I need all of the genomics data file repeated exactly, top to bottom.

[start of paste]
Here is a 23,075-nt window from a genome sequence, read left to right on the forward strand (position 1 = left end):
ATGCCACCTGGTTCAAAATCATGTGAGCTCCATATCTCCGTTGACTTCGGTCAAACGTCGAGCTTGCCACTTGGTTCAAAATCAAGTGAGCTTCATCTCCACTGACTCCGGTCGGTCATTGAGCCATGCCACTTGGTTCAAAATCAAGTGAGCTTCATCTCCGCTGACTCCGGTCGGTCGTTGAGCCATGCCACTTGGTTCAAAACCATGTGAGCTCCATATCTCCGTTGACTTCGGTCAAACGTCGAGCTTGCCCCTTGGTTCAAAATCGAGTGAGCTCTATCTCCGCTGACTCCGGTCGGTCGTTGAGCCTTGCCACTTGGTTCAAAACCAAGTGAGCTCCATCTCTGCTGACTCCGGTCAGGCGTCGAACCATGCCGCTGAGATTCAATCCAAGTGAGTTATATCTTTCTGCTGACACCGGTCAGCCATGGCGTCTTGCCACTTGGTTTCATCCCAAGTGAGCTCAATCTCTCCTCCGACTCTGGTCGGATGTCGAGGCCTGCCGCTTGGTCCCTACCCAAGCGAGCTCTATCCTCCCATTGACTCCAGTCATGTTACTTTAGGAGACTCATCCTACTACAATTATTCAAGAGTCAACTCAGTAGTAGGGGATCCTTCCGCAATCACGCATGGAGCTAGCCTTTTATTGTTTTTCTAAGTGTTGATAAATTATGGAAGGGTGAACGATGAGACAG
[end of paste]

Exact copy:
Here is a 23,075-nt window from a genome sequence, read left to right on the forward strand (position 1 = left end):
ATGCCACCTGGTTCAAAATCATGTGAGCTCCATATCTCCGTTGACTTCGGTCAAACGTCGAGCTTGCCACTTGGTTCAAAATCAAGTGAGCTTCATCTCCACTGACTCCGGTCGGTCATTGAGCCATGCCACTTGGTTCAAAATCAAGTGAGCTTCATCTCCGCTGACTCCGGTCGGTCGTTGAGCCATGCCACTTGGTTCAAAACCATGTGAGCTCCATATCTCCGTTGACTTCGGTCAAACGTCGAGCTTGCCCCTTGGTTCAAAATCGAGTGAGCTCTATCTCCGCTGACTCCGGTCGGTCGTTGAGCCTTGCCACTTGGTTCAAAACCAAGTGAGCTCCATCTCTGCTGACTCCGGTCAGGCGTCGAACCATGCCGCTGAGATTCAATCCAAGTGAGTTATATCTTTCTGCTGACACCGGTCAGCCATGGCGTCTTGCCACTTGGTTTCATCCCAAGTGAGCTCAATCTCTCCTCCGACTCTGGTCGGATGTCGAGGCCTGCCGCTTGGTCCCTACCCAAGCGAGCTCTATCCTCCCATTGACTCCAGTCATGTTACTTTAGGAGACTCATCCTACTACAATTATTCAAGAGTCAACTCAGTAGTAGGGGATCCTTCCGCAATCACGCATGGAGCTAGCCTTTTATTGTTTTTCTAAGTGTTGATAAATTATGGAAGGGTGAACGATGAGACAG